Minneapolis is currently experiencing a beautiful, warm, and sunny day in terms of economic stability and vitality. It currently has 9 Forbes 1000 companies, which is the most per capital of any city in the United States. It has a good complement of both industry firms (businesses), small and large, and a good complement of labor and management (workers) in the services, financial, energy, engineering, manufacturing, and science related industries. For the most part, Minneapolis is experiencing good economic news. It is sporting about a three and half unemployment rate. However, there are some discrepancies in the system environment that still need to be addressed. There are some areas of Minneapolis that are still neglected relative to the rest of the city and lack economic and educational opportunities. But there is good news for workers in the market place.
In a recent article published in the Star Tribune, a local Minneapolis paper,
Restaurateurs across Minnesota are facing a growing shortage of workers at the same time a boom in restaurant openings is creating even more need for servers and cooks. The state’s food service industry, which offers new hires a median wage of $9.11 per hour, this summer had the most openings since 2001, 44 percent more than a year ago.
This is a good indicator of the health of the current Minneapolis market place. As of the first quarter of 2015, and according to the Minnesota Department of Employment and Economic Development, the Accommodation and Food services sector, which is a part of the Leisure and Hospitality supersector, provided 25,028 jobs. This is about 8.1 percent of the total jobs in Minneapolis and it appears that the restaurant industry demand is increasing. Now labor just needs to catch up and supply the workers. So where shall this supply of workers come from? Can Minneapolis supply it?
As good of a problem as this excess of restaurant jobs may be – more jobs than workers is always a better problem to have in any industry than the reverse – this still does not address some of the discrepancies in the Minneapolis market place or how such discrepancies will be addressed. This is because there are certain parts of Minneapolis that still face higher unemployment rates, a less educated work force, and, therefore, a less competitive work force.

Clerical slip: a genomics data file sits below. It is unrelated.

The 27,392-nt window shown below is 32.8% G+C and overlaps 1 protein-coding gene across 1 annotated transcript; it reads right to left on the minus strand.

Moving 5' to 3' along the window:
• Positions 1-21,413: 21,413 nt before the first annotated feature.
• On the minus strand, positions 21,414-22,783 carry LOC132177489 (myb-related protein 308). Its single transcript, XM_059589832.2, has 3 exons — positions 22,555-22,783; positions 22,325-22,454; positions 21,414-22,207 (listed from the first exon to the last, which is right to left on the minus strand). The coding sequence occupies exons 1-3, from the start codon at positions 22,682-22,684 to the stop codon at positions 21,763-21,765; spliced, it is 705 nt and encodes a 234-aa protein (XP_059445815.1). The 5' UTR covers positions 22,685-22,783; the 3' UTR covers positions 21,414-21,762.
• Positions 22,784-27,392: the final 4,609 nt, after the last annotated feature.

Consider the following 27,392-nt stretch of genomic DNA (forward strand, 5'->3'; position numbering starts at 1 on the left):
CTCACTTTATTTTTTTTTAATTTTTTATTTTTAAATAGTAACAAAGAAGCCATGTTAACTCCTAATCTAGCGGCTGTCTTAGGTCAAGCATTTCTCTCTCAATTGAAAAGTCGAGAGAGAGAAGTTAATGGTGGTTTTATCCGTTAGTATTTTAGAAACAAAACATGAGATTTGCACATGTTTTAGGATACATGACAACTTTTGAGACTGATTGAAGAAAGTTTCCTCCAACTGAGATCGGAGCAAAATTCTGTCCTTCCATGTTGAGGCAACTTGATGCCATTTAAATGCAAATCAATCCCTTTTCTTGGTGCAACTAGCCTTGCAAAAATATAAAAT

There is a minimum education for any industry, but if an industry is looking for employees, for example the Restaurant industry in Minneapolis, there are more than 65,000 unemployed potential workers to draw from who reside in Minneapolis and a good number of these unemployed workers reside on the north side.
This is because North Minneapolis experiences some of the highest unemployment rates in the city of Minneapolis. A possible and immediate solution to this policy challenge is to somehow bridge those unemployed persons in North Minneapolis with the restaurant industry. If that industry is looking for employees, then it has a base of good people to draw from. But by no means is this a permanent fix. Because of decades of neglect and the lack of economic and educational opportunity, long-term solutions will take systemic and dynamical policies. What is meant by systemic and dynamical policies? Well that is something that will take time to explain. The world is a complex place and North Minneapolis is no exception.
In the mean time, there is a more important concern. If the restaurant industry decides to seek out those more likely to be unemployed, for example, “black” Minnesotans, who are about 4 times more likely to be unemployed than their “white” counterparts, then how will the industry create access to such opportunities? The restaurant industry faces communication and transportation obstacles. These remarks will be clarified in future articles. These are some of the challenges of urban dynamics.